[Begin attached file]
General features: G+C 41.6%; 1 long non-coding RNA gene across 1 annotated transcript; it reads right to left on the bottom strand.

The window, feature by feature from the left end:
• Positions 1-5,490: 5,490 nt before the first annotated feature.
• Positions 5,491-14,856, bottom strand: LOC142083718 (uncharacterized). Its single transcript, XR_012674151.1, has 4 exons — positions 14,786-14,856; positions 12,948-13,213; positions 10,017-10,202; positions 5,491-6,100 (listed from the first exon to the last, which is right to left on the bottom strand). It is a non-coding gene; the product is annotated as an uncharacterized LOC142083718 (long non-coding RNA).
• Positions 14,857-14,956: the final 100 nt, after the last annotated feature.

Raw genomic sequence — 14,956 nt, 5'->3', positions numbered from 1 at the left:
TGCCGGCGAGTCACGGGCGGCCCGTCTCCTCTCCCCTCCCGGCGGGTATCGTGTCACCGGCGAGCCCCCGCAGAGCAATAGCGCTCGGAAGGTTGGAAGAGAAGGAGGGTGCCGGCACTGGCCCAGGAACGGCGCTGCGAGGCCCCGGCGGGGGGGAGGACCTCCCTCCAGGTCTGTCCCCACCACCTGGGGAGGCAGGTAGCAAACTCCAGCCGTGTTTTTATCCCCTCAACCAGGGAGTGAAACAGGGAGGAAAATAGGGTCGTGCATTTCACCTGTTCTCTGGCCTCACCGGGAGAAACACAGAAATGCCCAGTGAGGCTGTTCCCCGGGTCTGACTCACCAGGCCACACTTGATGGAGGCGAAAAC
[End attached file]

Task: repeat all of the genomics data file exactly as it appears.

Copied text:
General features: G+C 41.6%; 1 long non-coding RNA gene across 1 annotated transcript; it reads right to left on the bottom strand.

The window, feature by feature from the left end:
• Positions 1-5,490: 5,490 nt before the first annotated feature.
• Positions 5,491-14,856, bottom strand: LOC142083718 (uncharacterized). Its single transcript, XR_012674151.1, has 4 exons — positions 14,786-14,856; positions 12,948-13,213; positions 10,017-10,202; positions 5,491-6,100 (listed from the first exon to the last, which is right to left on the bottom strand). It is a non-coding gene; the product is annotated as an uncharacterized LOC142083718 (long non-coding RNA).
• Positions 14,857-14,956: the final 100 nt, after the last annotated feature.

Raw genomic sequence — 14,956 nt, 5'->3', positions numbered from 1 at the left:
TGCCGGCGAGTCACGGGCGGCCCGTCTCCTCTCCCCTCCCGGCGGGTATCGTGTCACCGGCGAGCCCCCGCAGAGCAATAGCGCTCGGAAGGTTGGAAGAGAAGGAGGGTGCCGGCACTGGCCCAGGAACGGCGCTGCGAGGCCCCGGCGGGGGGGAGGACCTCCCTCCAGGTCTGTCCCCACCACCTGGGGAGGCAGGTAGCAAACTCCAGCCGTGTTTTTATCCCCTCAACCAGGGAGTGAAACAGGGAGGAAAATAGGGTCGTGCATTTCACCTGTTCTCTGGCCTCACCGGGAGAAACACAGAAATGCCCAGTGAGGCTGTTCCCCGGGTCTGACTCACCAGGCCACACTTGATGGAGGCGAAAAC